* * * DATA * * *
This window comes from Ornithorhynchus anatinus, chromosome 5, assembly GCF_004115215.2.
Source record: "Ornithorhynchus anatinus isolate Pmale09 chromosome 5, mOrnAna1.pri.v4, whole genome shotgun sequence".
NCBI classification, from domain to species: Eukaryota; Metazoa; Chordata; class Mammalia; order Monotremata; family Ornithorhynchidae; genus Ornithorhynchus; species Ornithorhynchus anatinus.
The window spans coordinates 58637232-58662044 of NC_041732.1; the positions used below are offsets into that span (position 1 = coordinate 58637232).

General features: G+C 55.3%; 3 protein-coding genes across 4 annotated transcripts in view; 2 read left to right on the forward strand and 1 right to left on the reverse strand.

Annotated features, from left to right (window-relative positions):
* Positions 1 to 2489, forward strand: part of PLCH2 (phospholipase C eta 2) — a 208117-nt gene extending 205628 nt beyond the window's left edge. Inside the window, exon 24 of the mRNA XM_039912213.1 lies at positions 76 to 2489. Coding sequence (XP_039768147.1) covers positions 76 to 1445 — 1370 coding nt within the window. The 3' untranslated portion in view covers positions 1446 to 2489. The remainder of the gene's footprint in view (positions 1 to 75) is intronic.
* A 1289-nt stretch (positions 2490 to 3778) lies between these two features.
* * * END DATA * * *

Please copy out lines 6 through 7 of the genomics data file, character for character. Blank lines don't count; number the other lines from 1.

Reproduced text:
Annotated features, from left to right (window-relative positions):
* Positions 1 to 2489, forward strand: part of PLCH2 (phospholipase C eta 2) — a 208117-nt gene extending 205628 nt beyond the window's left edge. Inside the window, exon 24 of the mRNA XM_039912213.1 lies at positions 76 to 2489. Coding sequence (XP_039768147.1) covers positions 76 to 1445 — 1370 coding nt within the window. The 3' untranslated portion in view covers positions 1446 to 2489. The remainder of the gene's footprint in view (positions 1 to 75) is intronic.